Awareness Raising – The Fred Hollows Foundation Vietnam

The Fred Hollows Foundation Vietnam

Uncorrected RE is the leading global cause of visual impairment (VI) and the second most common cause of blindness after cataract ([1]). Approximately 2,581,000 Vietnamese children aged 0–14 have VI and 1,720,700 children have never received refractive correction or worn spectacles[2].  In the project provinces where the comprehensive eye care development project (SiB5 project) is supporting to strengthen school eye health programs, there are 678,452 students in target districts need eye health education and eye check-up, and of which 29,785 (4.39%) students might have visual impairment if not detected and treated timely.

Having good vision enables children to gain healthy development, educational achievement and school participation ([3],[4],[5]). While VI can impair full development of children ([6]), 80% of children do not like to wear spectacles, only 30% of those who have eye problem inform their parents of their situation, and 20% of parents do nothing after being informed about their children’s eye problem. ([7])

SIB5 was designed with various kinds of communication activities to promote eye health and prevention of blindness for children. In addition to producing information, education and communication materials, direct activities are also planned to gain more attention of communities and create higher interaction between the potential beneficiaries and the conveyed messages. In quarter 4 of 2015, in 2 provinces of Tien Giang and Vinh Long in Mekong Delta, 2 child eye health contests were organised successfully.

Two writing papers for the contest in Vinh Long province

In Vinh Long, the writing contest attracted 545 groups of contestants. They were from individuals, schools, government agencies, and health units. The project management board cooperated with the provincial centre for health education and communications (the center) to develop the contest plan. Through channel of the center, information of the contest was delivered to all agencies in the province. The contestants were guided to search data and information at ophthalmic sources recommended by local ophthalmologists.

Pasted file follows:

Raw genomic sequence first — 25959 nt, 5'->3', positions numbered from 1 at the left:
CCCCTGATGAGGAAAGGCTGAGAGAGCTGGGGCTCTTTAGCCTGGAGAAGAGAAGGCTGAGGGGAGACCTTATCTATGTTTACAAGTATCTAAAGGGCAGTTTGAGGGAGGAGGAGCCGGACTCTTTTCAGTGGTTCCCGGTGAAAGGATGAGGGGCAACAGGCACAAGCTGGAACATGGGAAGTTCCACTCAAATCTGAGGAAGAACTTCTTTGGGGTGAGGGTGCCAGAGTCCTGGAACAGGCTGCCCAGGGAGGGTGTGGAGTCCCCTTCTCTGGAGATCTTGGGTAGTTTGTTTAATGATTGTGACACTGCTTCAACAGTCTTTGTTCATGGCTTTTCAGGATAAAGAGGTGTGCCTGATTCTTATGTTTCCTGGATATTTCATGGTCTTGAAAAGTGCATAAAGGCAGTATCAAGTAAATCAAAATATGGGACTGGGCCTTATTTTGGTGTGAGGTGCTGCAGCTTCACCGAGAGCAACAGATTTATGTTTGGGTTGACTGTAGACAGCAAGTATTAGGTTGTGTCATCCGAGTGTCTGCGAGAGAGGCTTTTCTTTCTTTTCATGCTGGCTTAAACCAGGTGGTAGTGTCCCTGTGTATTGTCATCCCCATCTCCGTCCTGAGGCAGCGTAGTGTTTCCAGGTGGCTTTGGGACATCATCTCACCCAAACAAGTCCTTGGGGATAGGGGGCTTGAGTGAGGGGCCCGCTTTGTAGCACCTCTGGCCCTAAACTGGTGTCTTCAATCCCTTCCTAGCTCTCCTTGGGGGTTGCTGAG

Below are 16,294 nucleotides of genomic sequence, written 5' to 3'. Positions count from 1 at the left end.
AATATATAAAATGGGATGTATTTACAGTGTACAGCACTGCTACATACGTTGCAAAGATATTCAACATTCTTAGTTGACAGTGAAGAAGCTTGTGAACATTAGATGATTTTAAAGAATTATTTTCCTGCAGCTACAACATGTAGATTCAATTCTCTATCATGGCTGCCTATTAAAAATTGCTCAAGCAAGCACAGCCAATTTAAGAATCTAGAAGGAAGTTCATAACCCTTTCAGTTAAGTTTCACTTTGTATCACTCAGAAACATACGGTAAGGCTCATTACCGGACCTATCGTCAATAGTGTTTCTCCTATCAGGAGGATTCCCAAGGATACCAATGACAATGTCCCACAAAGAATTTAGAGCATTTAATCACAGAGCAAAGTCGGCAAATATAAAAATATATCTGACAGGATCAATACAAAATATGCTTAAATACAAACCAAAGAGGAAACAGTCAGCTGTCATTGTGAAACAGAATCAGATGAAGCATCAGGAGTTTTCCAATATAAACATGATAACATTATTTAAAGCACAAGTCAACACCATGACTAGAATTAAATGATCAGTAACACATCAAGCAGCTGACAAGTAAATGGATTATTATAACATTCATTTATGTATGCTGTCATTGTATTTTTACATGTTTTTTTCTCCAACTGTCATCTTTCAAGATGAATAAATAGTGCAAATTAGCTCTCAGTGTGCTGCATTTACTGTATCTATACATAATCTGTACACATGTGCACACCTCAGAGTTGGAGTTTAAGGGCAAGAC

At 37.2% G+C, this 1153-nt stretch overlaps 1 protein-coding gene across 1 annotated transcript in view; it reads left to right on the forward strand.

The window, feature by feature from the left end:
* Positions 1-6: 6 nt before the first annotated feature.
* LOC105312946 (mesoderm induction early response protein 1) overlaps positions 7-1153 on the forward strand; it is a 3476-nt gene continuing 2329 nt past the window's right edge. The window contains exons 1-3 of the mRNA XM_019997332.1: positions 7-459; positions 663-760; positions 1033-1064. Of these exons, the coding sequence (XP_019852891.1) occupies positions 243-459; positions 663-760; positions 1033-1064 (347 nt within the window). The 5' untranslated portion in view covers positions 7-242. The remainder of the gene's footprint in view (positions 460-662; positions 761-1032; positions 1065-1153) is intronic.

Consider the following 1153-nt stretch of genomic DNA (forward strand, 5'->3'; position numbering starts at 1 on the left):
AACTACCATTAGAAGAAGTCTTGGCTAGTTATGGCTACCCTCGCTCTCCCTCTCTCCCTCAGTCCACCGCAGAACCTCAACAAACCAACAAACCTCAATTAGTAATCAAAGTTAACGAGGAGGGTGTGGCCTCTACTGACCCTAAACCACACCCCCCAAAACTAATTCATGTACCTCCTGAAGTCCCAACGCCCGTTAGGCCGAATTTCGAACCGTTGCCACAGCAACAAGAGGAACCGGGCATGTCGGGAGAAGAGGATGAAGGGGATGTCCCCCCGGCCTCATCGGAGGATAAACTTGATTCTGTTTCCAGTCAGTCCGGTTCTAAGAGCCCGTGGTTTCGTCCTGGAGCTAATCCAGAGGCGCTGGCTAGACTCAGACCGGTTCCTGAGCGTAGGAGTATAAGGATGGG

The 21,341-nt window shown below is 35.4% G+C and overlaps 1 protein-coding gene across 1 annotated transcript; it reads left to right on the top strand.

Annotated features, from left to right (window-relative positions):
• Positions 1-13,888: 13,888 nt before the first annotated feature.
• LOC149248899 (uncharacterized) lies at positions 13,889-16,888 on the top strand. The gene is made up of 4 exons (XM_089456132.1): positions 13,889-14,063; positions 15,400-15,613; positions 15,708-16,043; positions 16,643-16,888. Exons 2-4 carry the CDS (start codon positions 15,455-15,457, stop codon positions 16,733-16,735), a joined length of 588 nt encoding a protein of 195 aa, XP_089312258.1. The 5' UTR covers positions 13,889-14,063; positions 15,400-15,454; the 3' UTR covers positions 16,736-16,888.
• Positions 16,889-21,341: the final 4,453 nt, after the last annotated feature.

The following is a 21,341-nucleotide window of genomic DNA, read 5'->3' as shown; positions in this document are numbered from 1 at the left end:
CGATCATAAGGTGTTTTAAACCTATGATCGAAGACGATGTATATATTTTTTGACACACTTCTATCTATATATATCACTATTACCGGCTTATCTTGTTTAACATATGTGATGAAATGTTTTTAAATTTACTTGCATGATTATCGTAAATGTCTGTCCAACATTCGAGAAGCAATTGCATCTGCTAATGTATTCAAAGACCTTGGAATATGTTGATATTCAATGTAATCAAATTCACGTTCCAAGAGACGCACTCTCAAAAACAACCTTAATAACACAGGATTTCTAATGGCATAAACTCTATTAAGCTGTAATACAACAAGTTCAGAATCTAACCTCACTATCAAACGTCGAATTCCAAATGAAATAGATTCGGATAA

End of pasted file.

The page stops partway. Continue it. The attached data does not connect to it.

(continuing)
The contest really attracted the attention of communities as seen by the high number of applications. The closing ceremony was organised with the participation of representatives of contestants and local media.

In Tien Giang, an online contest was organised and mainly coordinated by the provincial department of education and training who are looking after nearly 100 percent of children at school age. The target contestants were students at secondary schools. This kind of contest is interesting and attractive to students who are familiar with smart phones and computers.

The student is sharing her impression of the online contest in Tien Giang province

Thanks to the education system, all secondary schools in the province were informed about the contest and guidance of methods of registration. 10,299 contestants, which accounted for 10% of students of secondary schools in the province, registered and participated in the contest.

The contestants had to search for eye health information to answer the questions focusing on reasons and treatment of VI. The contest was significantly encouraged and appreciated by communities, schools and parents. Interestingly, the provincial telecom agency of Tien Giang sponsored the software for this contest which was integrated onto the website of the provincial department of education and training.

The contestants are receiving the awards in the closing workshops of the online contest in Tien Giang province and the writing paper contest in Vinh Long province

The contests were cost effectively organised. After the contests in 2 provinces, barriers were identified and this lesson learnt will be used to create better and more diversified contests in the future.

Le Quang Tram Tinh

tle@hollows.org

Program Officer – East Asia

[1] Global estimates of visual impairment: 2010, S.P.Mariotti, D. Pascolini, Br J Ophthalmol. 2012 May;96(5):614‐8. Available at http://www.who.int/blindness/data_maps/VIFACTSHEETGLOBALDAT2010_1.pdf?ua=1.

[2] Prakash Paudel et al, 2014, Clinical and Experimental Ophthalmology.

[3] Lechelt, Eugene C and Hall, David L. The impact of vision loss on the development of children from birth to 12 years: a literature review. The Canadian
National Institute for the Blind.

[4] Poor eyesight and educational outcome in Ethiopia. Poppe, R. 2014, Review of the Black Political Economy, Vol. 41, pp. 205-223.

[5] Effect of providing free glasses in children’s education outcomes in China: cluster randomized controlled trial. Xiaochen, M, et al. September 23, 2014, BMJ, Vol. 349:g5740.

[6] When your eye patient is a child. Chandna, A and Gilbert, C. 72, 2010, Community Eye Health Journal, Vol. 23, pp. 1-3.

[7] The Fred Hollows Foundation in Vietnam. Survey report on “Attitudes of children, parents and teachers towards spectacles wearing”. 2011. Accessible online at https://www.iapb.org/wp-content/uploads/FHFs-summary_ENG.pdf